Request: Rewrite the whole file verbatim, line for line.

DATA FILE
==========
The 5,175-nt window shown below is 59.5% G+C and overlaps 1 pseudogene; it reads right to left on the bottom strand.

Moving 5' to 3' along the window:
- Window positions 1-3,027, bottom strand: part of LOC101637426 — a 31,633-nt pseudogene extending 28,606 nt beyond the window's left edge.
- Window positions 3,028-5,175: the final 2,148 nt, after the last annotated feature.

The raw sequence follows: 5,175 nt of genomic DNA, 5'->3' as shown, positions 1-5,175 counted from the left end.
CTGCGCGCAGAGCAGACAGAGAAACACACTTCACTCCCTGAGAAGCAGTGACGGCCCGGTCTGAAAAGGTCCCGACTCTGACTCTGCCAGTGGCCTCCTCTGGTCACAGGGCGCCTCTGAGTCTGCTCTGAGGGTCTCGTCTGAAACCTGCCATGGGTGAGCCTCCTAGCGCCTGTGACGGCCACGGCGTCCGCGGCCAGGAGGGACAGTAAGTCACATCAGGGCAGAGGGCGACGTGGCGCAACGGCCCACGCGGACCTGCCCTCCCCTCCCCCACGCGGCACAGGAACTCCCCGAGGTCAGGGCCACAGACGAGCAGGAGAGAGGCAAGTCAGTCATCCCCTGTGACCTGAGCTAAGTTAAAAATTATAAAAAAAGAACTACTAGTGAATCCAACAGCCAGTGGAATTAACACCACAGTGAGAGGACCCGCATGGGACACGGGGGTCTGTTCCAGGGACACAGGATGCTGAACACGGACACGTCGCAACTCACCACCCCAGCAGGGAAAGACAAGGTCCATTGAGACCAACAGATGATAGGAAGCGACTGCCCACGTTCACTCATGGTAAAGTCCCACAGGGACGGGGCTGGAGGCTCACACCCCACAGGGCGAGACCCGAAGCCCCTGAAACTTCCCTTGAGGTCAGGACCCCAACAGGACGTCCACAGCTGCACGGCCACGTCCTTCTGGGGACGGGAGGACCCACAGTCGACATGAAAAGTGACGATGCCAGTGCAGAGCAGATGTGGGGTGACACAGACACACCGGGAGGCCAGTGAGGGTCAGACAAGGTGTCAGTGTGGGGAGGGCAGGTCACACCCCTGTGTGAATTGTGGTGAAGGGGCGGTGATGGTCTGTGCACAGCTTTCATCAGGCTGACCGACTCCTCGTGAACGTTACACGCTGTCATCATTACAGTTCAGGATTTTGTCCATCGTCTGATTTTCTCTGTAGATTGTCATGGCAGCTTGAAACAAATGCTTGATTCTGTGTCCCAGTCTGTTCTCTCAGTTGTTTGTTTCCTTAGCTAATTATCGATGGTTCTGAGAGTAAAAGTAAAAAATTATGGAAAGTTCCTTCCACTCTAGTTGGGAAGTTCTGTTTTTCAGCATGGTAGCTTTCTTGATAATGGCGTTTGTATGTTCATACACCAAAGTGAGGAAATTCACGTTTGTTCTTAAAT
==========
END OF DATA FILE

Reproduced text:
The 5,175-nt window shown below is 59.5% G+C and overlaps 1 pseudogene; it reads right to left on the bottom strand.

Moving 5' to 3' along the window:
- Window positions 1-3,027, bottom strand: part of LOC101637426 — a 31,633-nt pseudogene extending 28,606 nt beyond the window's left edge.
- Window positions 3,028-5,175: the final 2,148 nt, after the last annotated feature.

The raw sequence follows: 5,175 nt of genomic DNA, 5'->3' as shown, positions 1-5,175 counted from the left end.
CTGCGCGCAGAGCAGACAGAGAAACACACTTCACTCCCTGAGAAGCAGTGACGGCCCGGTCTGAAAAGGTCCCGACTCTGACTCTGCCAGTGGCCTCCTCTGGTCACAGGGCGCCTCTGAGTCTGCTCTGAGGGTCTCGTCTGAAACCTGCCATGGGTGAGCCTCCTAGCGCCTGTGACGGCCACGGCGTCCGCGGCCAGGAGGGACAGTAAGTCACATCAGGGCAGAGGGCGACGTGGCGCAACGGCCCACGCGGACCTGCCCTCCCCTCCCCCACGCGGCACAGGAACTCCCCGAGGTCAGGGCCACAGACGAGCAGGAGAGAGGCAAGTCAGTCATCCCCTGTGACCTGAGCTAAGTTAAAAATTATAAAAAAAGAACTACTAGTGAATCCAACAGCCAGTGGAATTAACACCACAGTGAGAGGACCCGCATGGGACACGGGGGTCTGTTCCAGGGACACAGGATGCTGAACACGGACACGTCGCAACTCACCACCCCAGCAGGGAAAGACAAGGTCCATTGAGACCAACAGATGATAGGAAGCGACTGCCCACGTTCACTCATGGTAAAGTCCCACAGGGACGGGGCTGGAGGCTCACACCCCACAGGGCGAGACCCGAAGCCCCTGAAACTTCCCTTGAGGTCAGGACCCCAACAGGACGTCCACAGCTGCACGGCCACGTCCTTCTGGGGACGGGAGGACCCACAGTCGACATGAAAAGTGACGATGCCAGTGCAGAGCAGATGTGGGGTGACACAGACACACCGGGAGGCCAGTGAGGGTCAGACAAGGTGTCAGTGTGGGGAGGGCAGGTCACACCCCTGTGTGAATTGTGGTGAAGGGGCGGTGATGGTCTGTGCACAGCTTTCATCAGGCTGACCGACTCCTCGTGAACGTTACACGCTGTCATCATTACAGTTCAGGATTTTGTCCATCGTCTGATTTTCTCTGTAGATTGTCATGGCAGCTTGAAACAAATGCTTGATTCTGTGTCCCAGTCTGTTCTCTCAGTTGTTTGTTTCCTTAGCTAATTATCGATGGTTCTGAGAGTAAAAGTAAAAAATTATGGAAAGTTCCTTCCACTCTAGTTGGGAAGTTCTGTTTTTCAGCATGGTAGCTTTCTTGATAATGGCGTTTGTATGTTCATACACCAAAGTGAGGAAATTCACGTTTGTTCTTAAAT